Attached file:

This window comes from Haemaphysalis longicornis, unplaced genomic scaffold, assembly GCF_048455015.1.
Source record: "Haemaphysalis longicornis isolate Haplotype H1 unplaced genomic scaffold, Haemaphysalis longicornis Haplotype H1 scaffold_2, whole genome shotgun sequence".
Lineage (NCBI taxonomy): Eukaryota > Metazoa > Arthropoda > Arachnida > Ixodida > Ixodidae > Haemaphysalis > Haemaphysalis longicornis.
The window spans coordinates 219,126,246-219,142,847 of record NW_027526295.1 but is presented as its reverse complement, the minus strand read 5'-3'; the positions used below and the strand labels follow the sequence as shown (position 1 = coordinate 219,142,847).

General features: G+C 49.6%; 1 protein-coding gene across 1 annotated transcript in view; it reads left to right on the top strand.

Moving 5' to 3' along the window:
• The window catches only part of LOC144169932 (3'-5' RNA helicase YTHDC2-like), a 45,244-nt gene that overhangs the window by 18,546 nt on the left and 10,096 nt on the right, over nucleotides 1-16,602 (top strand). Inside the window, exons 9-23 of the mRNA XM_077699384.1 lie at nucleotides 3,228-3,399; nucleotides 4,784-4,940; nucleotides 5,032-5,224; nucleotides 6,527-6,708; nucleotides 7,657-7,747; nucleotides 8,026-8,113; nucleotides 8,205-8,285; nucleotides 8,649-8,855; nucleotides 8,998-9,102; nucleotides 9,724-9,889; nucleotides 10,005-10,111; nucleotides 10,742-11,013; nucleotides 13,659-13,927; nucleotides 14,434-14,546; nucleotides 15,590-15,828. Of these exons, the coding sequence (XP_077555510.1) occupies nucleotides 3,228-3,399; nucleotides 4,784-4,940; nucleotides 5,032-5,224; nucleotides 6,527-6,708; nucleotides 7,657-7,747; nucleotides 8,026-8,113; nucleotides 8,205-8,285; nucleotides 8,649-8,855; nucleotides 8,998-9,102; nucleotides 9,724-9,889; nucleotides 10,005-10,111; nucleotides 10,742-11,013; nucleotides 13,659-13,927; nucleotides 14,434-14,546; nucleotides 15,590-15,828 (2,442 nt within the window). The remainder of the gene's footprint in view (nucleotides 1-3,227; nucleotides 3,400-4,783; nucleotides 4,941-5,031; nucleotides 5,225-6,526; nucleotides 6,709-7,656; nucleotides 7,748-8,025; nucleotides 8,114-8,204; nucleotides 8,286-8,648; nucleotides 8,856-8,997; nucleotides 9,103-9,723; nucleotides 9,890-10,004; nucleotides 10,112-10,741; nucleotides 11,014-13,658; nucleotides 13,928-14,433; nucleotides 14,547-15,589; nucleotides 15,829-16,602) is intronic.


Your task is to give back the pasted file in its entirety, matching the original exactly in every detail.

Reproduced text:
This window comes from Haemaphysalis longicornis, unplaced genomic scaffold, assembly GCF_048455015.1.
Source record: "Haemaphysalis longicornis isolate Haplotype H1 unplaced genomic scaffold, Haemaphysalis longicornis Haplotype H1 scaffold_2, whole genome shotgun sequence".
Lineage (NCBI taxonomy): Eukaryota > Metazoa > Arthropoda > Arachnida > Ixodida > Ixodidae > Haemaphysalis > Haemaphysalis longicornis.
The window spans coordinates 219,126,246-219,142,847 of record NW_027526295.1 but is presented as its reverse complement, the minus strand read 5'-3'; the positions used below and the strand labels follow the sequence as shown (position 1 = coordinate 219,142,847).

General features: G+C 49.6%; 1 protein-coding gene across 1 annotated transcript in view; it reads left to right on the top strand.

Moving 5' to 3' along the window:
• The window catches only part of LOC144169932 (3'-5' RNA helicase YTHDC2-like), a 45,244-nt gene that overhangs the window by 18,546 nt on the left and 10,096 nt on the right, over nucleotides 1-16,602 (top strand). Inside the window, exons 9-23 of the mRNA XM_077699384.1 lie at nucleotides 3,228-3,399; nucleotides 4,784-4,940; nucleotides 5,032-5,224; nucleotides 6,527-6,708; nucleotides 7,657-7,747; nucleotides 8,026-8,113; nucleotides 8,205-8,285; nucleotides 8,649-8,855; nucleotides 8,998-9,102; nucleotides 9,724-9,889; nucleotides 10,005-10,111; nucleotides 10,742-11,013; nucleotides 13,659-13,927; nucleotides 14,434-14,546; nucleotides 15,590-15,828. Of these exons, the coding sequence (XP_077555510.1) occupies nucleotides 3,228-3,399; nucleotides 4,784-4,940; nucleotides 5,032-5,224; nucleotides 6,527-6,708; nucleotides 7,657-7,747; nucleotides 8,026-8,113; nucleotides 8,205-8,285; nucleotides 8,649-8,855; nucleotides 8,998-9,102; nucleotides 9,724-9,889; nucleotides 10,005-10,111; nucleotides 10,742-11,013; nucleotides 13,659-13,927; nucleotides 14,434-14,546; nucleotides 15,590-15,828 (2,442 nt within the window). The remainder of the gene's footprint in view (nucleotides 1-3,227; nucleotides 3,400-4,783; nucleotides 4,941-5,031; nucleotides 5,225-6,526; nucleotides 6,709-7,656; nucleotides 7,748-8,025; nucleotides 8,114-8,204; nucleotides 8,286-8,648; nucleotides 8,856-8,997; nucleotides 9,103-9,723; nucleotides 9,890-10,004; nucleotides 10,112-10,741; nucleotides 11,014-13,658; nucleotides 13,928-14,433; nucleotides 14,547-15,589; nucleotides 15,829-16,602) is intronic.